In the sanctuary, row after row of arches are met at each end with towering columns reminiscent of Rome. Elaborate frescoes of Biblical scenes adorn the Cathedral. Paneled into the walls in bas-relief are the stations of the cross. A grand altar houses an impressive statue of Christ. To the left of the statue is the Bishop's seat. A golden eagle adorns the ceiling above the altar and confessionals framed in beautifully carved wood are located on each side of the pews. The church seated 800 people when the doors opened on Nov. 29, 1917.
Despite the size of the cathedral itself, parishioners, led by Father O'Leary, saw the need for a building where members could gather to discuss church matters, hold social activities and build stronger community ties. On May 13, 1923, the two-story St. Patrick's Community Center was completed. The first floor featured the largest indoor swimming pool in the city, an auditorium that could hold 800 people and a gymnasium with running tracks. The second floor was to be a parochial school. There was a garden on the roof that would prove to be perfect for dances and movies.
A newsletter called "The Crier" kept parishioners aware of all of the activities available to them. The community center hosted mother-daughter teas, receptions, classes, athletic programs and many other activities. In November 1926, a banquet hall and separate dining room were added.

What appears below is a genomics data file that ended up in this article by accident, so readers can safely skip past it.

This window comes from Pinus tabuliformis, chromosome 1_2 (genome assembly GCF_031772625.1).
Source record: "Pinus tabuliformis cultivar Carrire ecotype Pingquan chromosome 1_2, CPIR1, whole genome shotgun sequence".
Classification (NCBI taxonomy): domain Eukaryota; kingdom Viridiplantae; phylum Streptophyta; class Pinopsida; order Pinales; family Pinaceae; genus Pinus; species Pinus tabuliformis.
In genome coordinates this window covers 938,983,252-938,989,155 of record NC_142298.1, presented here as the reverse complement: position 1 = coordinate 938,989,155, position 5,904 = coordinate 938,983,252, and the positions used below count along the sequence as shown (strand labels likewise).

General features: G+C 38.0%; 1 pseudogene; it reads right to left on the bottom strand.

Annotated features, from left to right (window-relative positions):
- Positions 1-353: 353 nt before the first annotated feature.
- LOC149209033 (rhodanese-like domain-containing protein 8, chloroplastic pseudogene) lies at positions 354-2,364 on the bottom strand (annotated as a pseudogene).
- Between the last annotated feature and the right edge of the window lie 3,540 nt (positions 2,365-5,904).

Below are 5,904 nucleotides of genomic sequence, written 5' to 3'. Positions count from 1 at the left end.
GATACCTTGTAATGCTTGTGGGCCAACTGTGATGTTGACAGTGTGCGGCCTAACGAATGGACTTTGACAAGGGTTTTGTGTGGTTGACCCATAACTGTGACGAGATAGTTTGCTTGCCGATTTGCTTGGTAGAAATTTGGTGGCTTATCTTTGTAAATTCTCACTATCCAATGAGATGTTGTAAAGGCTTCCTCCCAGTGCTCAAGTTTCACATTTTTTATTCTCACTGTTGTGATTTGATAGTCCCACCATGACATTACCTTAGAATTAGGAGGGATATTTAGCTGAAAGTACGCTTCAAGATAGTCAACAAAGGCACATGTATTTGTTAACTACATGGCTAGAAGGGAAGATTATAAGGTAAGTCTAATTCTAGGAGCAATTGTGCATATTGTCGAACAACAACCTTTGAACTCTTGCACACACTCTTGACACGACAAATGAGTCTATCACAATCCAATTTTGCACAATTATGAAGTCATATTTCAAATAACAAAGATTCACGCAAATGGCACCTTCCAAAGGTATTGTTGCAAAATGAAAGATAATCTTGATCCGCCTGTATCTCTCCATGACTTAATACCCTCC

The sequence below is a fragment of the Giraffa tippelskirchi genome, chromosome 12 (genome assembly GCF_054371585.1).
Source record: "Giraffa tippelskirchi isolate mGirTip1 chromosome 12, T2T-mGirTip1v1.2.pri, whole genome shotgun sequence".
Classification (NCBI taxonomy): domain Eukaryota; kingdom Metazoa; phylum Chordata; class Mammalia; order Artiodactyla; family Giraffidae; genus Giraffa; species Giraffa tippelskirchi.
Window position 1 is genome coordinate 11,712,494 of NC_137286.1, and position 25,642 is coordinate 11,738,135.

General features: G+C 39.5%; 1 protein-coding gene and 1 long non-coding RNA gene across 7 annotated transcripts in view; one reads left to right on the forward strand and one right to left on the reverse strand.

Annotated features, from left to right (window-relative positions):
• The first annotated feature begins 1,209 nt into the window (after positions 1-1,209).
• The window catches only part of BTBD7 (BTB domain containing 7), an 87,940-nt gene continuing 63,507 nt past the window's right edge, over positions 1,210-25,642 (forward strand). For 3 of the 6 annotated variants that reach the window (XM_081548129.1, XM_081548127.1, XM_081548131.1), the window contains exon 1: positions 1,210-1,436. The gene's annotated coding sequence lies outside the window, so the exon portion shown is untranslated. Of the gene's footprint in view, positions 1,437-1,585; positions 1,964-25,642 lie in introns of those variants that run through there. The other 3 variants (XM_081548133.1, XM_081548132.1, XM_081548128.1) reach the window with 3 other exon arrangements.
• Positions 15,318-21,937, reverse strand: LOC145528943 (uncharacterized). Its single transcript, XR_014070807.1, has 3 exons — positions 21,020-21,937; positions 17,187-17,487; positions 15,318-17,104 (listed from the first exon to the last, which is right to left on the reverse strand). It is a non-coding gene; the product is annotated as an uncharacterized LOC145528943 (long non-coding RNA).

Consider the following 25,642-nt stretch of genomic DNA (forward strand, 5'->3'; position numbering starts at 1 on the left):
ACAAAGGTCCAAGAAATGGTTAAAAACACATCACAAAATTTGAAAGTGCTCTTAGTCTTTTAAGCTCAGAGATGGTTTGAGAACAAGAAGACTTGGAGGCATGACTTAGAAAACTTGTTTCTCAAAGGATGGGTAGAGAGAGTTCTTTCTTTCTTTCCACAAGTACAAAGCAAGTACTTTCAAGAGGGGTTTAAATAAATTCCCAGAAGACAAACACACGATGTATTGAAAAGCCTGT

The second floor of the building was reserved for a coed parochial school. In the beginning, the first eight grades were taught at the school, but in 1925, a high school department was added. The Christian Brothers came to teach the secondary students.
As enrollment increased, Bishop Anthony J. Schuler, S. J., saw the need for a separate grammar school. Girls were sent to be taught at Loretto Academy, and St. Patrick's Parochial School opened in 1926 at 1111 Stanton. The secondary level classes at St. Patrick's became a boys' high school later known as Cathedral High School.
The community center closed because of growth and transition. Cathedral High School now uses the building. The current bishop is the Most Reverend Armando X. Ochoa, D.D. Also part of the parish team are Rev. Richard A. Matty and Rev. Manuel Muñoz.
St. Patrick's offers four English and two Spanish services on Sundays. Two bilingual masses are conducted daily. The cathedral continues to serve the city's Catholic population with programs like Project Gabriel, which supplies baby supplies to needy mothers. The St. Vincent De Paul Program provides help with rent and utilities for people in need living in the 79902 area code. The church also feeds the homeless daily.
In 1989, lightning struck and burned the steeple of St. Patrick's. One county commissioner claimed God was angry at the priests. The steeple was restored and other renovations included creating a new entry and making the cathedral accessible to the disabled.
Throughout the years, the overall vision of the cathedral and its parish have not changed: uniting El Paso's Catholics and helping the general community. The cathedral remains a landmark in El Paso today and is one of the most beautiful churches in El Paso.